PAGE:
Good Deeds on Bike
By Emma, Hornbeam Centre and Café
The Hornbeam Café and Centre based in Walthamstow is 25 years old this year (woo hoo!) and has always worked to promote sustainable living in the local community. Recently it has had a large focus on ‘food rescue’, or food waste reduction projects, which includes the flagship ‘People’s Monday’ where volunteers from the local community come together to cook a meal from surplus food, which members of the local community sit down and enjoy together at lunchtime.
Alongside this, the Hornbeam also has a focus on encouraging cycling as a sustainable and low cost form of transport, which gave rise to Hornbeam Joyriders, another hugely successful Cycling Grants London (CGL) project, funded by Transport for London’s Community Project programme, which enables members of our incredibly diverse borough to discover the joys of cycling through social led rides.
Our new CGL funded project ‘Good Deeds on Bikes’ neatly marries these two aspects of the Hornbeam - providing a way for cyclists to use their skills to ‘do good’, primarily tackling food waste in the community. In practice, this has involved recruiting cycling volunteers to pick up surplus food from local businesses, bring it back to the Hornbeam where it gets sorted, and used within the Café, or redistributed by other cycling volunteers to local food banks and community centres. This saves the food from landfill and ensures that the quality surplus food reaches people’s mouths, especially those most in need within the local community.
Initially when the project kicked off in January with a shiny new poster and volunteer processes in place, I was apprehensive whether we would get a response, or find anyone who had the perfect combination of free time or means and inclination to get involved.
I shouldn't have worried! The response has been overwhelming, and not only are lots of people interested in getting involved, they are incredibly dedicated and passionate about the cause.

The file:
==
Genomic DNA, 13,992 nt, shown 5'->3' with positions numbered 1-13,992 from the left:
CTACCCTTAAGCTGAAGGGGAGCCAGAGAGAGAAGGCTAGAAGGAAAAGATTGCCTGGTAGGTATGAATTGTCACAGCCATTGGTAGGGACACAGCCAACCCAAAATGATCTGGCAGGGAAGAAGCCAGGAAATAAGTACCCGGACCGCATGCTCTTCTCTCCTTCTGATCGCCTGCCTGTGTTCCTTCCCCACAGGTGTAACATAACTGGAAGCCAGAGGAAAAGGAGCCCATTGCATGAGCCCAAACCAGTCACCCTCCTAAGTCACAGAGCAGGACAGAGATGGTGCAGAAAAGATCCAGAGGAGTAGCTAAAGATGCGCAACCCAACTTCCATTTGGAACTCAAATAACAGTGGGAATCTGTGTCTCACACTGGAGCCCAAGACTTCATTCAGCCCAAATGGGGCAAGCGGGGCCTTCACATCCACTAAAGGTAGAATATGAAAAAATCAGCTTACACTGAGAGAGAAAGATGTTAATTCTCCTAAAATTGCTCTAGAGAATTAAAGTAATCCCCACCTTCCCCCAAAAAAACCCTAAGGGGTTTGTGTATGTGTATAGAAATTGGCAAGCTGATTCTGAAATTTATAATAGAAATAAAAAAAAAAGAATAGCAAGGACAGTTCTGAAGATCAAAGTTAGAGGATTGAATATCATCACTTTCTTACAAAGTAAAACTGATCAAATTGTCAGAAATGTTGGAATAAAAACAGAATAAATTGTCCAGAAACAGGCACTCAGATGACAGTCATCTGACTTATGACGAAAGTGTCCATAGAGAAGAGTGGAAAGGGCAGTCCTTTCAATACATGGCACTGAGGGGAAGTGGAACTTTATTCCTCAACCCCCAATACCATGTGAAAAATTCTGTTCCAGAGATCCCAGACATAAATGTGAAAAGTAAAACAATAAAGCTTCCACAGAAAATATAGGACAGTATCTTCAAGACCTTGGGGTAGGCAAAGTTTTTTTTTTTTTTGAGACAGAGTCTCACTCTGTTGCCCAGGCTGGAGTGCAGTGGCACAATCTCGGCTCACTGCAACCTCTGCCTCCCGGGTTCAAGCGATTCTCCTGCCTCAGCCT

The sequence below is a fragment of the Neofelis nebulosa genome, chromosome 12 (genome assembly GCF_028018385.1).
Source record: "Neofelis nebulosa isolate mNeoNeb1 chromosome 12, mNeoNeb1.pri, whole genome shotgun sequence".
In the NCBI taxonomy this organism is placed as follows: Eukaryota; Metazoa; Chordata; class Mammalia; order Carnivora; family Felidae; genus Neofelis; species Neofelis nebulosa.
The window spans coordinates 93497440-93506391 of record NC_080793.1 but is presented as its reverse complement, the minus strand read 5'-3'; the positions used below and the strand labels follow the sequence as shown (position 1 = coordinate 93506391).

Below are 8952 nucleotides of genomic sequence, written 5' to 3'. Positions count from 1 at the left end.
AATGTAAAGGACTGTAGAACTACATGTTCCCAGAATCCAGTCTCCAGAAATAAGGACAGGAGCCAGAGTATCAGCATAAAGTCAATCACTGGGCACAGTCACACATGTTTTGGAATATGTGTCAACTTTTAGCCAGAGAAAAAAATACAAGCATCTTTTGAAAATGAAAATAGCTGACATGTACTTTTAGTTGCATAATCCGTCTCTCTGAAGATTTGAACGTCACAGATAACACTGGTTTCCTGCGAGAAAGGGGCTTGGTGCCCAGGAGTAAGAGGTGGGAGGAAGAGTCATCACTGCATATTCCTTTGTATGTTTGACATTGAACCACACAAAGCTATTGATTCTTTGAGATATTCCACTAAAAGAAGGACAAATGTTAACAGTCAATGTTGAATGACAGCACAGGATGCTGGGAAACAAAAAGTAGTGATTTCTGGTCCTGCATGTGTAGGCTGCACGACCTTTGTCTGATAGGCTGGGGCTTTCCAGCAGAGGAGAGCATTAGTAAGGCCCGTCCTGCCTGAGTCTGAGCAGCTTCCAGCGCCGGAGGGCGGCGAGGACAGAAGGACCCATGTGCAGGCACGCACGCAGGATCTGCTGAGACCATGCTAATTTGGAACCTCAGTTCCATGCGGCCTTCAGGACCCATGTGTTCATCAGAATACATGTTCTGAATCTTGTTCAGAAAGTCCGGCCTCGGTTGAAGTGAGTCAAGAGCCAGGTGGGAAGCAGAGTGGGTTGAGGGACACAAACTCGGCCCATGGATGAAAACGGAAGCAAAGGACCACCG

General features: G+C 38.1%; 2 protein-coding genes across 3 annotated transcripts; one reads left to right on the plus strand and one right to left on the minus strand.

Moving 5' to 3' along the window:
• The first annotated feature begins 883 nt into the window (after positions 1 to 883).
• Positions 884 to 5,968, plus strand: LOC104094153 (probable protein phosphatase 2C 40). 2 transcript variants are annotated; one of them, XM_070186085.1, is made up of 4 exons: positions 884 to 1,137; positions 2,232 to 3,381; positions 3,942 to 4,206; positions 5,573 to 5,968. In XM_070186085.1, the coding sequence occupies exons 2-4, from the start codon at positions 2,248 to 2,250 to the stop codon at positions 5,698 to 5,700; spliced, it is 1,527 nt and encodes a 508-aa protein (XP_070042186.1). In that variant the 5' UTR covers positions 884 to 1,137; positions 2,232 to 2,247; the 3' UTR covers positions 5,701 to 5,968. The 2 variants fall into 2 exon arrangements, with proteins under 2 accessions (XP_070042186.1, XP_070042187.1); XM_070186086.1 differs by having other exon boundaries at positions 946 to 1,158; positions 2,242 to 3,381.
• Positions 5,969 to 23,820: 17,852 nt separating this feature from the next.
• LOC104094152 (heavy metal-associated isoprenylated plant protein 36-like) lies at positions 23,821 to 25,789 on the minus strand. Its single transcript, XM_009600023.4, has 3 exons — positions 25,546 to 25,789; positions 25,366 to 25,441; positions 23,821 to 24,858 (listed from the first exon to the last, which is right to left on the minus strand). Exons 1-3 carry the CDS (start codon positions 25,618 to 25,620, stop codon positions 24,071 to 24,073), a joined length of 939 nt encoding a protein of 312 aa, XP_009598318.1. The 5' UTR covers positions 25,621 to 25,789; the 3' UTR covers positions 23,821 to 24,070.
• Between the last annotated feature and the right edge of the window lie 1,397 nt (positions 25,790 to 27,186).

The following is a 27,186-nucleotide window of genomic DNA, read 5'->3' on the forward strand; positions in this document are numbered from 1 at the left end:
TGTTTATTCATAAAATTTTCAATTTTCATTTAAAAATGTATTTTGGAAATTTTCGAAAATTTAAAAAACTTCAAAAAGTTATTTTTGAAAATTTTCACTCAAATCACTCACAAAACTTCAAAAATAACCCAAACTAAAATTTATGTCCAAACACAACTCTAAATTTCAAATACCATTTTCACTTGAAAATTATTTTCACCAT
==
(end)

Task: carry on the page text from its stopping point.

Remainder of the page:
We have a WhatsApp group with over 30 volunteers, which I use to coordinate the deliveries, and often within minutes of posting a collection that needs covering I get a response - even first thing on a Saturday morning, when a Coop store suddenly realises they have surplus food they would like us to save from landfill!
Since the collections started in late January 2019, I’ve been able to scale-up to having 20 regular collections and deliveries a week, around 20 hours of volunteer time being given in total per week and assistance with around 400kg+ food being saved every week, which is just incredible and demonstrates the amazing power of cycling to do good!
I was also worried about how people would manage to carry the food on their bikes, but it’s incredible how people have found a way - rucksacks, panniers, bungee cords, trailers, cargo bikes usually used for the school run, and even a partnership with Zed (Zero Emission Delivery) bikes, where they allow their drivers to use their bikes for collections if the drivers are able to give the time as volunteers. Several of the stores we pick up from started off by asking ‘where are your cars?’ but they've got used to us now!
I think the key is that the volunteering involves doing something that our volunteers enjoy - cycling! It is a great excuse to do more of it with the added ingredient of feeling deeply satisfied about what you have achieved. The results of the volunteering are incredibly tangible, volunteers can literally see the food they are ‘rescuing’ from landfill as they pile it up on their bikes and stuff it into their panniers. Or delivering to food banks where they can see future recipients eyes light up as they carry it in. One volunteer was particularly moved delivering to a food bank and being thanked by those waiting in the queue when he arrived.
And as with any project there has been so many little stories that have come out of it. Several volunteers have chosen to take their children with them on collections (even babies in trailer), giving the chance to educate the older children about food waste and to spend some time with their family on a local bike ride. We’ve had volunteers squeezing microwaves into trailers in order to recycle them and endurance cyclists using the project as a way to train! All in all it’s been wonderful seeing the community in Walthamstow come together to achieve something big through the sum of lots of small parts.
I hope ‘Good Deeds on Bikes’ will go from strength to strength, but I’ve certainly had my heart warmed by the response so far and the achievements we’ve made!